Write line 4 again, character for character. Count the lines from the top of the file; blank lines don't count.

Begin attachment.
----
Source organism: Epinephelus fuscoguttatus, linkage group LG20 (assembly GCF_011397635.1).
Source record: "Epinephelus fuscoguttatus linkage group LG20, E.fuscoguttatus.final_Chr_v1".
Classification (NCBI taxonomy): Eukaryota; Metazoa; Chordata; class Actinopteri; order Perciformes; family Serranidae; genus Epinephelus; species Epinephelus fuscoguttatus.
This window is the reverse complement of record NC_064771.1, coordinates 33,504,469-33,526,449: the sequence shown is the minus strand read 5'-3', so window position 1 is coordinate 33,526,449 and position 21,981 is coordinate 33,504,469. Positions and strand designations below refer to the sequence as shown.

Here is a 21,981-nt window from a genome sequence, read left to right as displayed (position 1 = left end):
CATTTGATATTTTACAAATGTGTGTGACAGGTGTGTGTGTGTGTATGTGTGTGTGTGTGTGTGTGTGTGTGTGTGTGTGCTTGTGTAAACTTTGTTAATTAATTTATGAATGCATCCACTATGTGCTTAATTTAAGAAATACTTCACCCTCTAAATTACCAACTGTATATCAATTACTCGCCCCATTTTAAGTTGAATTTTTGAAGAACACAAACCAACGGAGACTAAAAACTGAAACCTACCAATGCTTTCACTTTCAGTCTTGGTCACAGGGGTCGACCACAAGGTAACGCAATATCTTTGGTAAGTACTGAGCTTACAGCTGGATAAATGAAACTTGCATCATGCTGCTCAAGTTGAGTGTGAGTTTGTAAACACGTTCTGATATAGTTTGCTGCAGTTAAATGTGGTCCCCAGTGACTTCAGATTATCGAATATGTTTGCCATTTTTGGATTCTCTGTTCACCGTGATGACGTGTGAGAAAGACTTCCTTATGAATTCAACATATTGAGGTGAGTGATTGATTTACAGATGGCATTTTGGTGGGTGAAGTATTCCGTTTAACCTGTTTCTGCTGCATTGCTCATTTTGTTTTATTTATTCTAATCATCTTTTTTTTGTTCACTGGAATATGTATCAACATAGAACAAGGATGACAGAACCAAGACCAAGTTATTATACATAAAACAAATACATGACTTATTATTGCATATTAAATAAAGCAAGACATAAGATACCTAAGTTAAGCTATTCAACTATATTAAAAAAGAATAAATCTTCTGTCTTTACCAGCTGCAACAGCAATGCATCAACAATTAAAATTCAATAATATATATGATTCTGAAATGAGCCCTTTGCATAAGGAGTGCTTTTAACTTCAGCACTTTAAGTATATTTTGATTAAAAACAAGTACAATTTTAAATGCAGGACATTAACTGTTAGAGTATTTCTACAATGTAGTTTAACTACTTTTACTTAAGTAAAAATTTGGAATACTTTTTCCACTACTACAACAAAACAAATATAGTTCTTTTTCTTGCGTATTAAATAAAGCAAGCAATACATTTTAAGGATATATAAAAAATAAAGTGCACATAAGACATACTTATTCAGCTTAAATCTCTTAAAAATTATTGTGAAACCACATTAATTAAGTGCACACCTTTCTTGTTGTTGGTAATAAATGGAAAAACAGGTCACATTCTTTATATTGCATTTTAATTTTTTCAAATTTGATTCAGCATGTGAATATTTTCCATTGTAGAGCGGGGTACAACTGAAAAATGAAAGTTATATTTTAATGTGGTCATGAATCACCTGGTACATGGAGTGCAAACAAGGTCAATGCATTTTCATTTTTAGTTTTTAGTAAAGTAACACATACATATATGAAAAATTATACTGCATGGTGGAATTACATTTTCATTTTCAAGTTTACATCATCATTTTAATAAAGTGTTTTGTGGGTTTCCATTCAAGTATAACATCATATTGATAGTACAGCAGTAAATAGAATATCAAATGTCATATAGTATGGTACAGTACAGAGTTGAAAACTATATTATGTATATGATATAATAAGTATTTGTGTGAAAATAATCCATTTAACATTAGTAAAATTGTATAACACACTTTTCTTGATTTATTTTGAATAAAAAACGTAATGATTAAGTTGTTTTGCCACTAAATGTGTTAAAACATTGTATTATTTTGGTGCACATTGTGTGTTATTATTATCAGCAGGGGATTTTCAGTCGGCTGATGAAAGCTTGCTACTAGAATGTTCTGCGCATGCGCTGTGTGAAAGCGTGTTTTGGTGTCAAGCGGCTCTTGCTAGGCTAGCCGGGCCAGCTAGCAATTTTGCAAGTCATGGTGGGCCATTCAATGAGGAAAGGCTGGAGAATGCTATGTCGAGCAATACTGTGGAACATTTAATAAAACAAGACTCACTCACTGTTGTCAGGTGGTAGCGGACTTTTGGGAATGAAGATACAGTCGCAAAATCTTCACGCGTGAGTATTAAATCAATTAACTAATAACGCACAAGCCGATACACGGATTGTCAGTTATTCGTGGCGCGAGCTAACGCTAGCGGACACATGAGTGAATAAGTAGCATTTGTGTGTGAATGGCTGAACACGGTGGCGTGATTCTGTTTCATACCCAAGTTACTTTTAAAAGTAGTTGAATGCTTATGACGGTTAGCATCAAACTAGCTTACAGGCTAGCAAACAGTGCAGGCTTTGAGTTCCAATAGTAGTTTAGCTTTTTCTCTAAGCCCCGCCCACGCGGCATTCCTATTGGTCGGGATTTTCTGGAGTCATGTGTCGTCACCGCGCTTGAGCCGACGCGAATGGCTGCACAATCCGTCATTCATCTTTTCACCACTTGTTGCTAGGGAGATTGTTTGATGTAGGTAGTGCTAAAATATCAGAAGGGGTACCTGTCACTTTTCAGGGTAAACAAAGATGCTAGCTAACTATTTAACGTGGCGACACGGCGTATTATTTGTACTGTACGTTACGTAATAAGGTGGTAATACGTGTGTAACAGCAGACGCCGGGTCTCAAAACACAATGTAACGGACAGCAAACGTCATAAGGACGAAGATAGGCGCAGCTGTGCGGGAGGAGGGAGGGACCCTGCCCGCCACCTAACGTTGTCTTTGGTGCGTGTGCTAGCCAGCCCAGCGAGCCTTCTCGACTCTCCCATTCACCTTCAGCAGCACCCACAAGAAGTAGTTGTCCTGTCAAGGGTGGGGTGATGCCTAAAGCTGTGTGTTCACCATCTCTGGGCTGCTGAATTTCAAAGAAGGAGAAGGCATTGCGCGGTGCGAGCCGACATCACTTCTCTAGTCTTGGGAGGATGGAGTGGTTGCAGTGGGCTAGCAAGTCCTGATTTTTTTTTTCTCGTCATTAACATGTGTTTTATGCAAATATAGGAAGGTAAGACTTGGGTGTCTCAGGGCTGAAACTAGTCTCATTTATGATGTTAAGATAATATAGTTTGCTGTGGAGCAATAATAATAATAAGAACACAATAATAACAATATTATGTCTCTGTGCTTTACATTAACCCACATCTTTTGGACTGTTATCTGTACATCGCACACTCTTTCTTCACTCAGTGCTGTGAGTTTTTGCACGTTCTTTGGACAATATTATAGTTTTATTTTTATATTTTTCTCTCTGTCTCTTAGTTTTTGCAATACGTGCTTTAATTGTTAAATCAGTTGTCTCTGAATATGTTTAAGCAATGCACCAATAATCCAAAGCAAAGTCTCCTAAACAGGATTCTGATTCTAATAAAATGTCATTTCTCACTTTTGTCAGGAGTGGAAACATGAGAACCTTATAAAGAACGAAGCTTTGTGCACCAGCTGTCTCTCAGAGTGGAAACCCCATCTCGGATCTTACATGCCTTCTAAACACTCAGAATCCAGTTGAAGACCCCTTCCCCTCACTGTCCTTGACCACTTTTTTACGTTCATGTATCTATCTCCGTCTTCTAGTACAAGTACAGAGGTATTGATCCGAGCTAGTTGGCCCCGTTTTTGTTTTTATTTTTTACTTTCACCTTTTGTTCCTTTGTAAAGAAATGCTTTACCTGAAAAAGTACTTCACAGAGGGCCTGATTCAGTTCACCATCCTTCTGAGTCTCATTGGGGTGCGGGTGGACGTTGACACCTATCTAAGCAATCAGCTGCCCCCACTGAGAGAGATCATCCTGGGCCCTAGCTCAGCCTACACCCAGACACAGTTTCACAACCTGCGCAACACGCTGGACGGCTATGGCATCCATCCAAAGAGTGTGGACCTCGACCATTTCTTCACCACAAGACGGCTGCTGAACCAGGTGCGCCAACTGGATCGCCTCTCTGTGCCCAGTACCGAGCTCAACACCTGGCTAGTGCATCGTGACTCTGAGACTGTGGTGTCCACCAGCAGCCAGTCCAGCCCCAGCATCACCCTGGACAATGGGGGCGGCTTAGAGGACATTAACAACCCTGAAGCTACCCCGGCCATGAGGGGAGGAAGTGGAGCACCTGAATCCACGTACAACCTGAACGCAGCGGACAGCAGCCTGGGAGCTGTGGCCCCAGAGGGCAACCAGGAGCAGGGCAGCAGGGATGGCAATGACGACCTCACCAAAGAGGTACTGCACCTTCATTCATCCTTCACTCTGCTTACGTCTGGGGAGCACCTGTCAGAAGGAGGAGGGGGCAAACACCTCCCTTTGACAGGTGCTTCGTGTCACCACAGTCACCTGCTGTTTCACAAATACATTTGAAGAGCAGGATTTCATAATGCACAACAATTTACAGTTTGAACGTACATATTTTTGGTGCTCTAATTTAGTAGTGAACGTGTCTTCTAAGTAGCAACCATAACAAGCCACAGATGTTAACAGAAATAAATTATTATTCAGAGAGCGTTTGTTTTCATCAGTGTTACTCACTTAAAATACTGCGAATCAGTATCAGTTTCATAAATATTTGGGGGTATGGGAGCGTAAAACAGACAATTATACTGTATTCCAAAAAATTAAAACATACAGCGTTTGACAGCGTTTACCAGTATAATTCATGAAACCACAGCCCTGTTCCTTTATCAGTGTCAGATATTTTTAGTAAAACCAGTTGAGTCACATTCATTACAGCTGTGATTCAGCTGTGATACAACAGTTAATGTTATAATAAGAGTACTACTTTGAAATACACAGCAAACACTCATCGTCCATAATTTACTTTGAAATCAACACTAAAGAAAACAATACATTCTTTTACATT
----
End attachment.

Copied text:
This window is the reverse complement of record NC_064771.1, coordinates 33,504,469-33,526,449: the sequence shown is the minus strand read 5'-3', so window position 1 is coordinate 33,526,449 and position 21,981 is coordinate 33,504,469. Positions and strand designations below refer to the sequence as shown.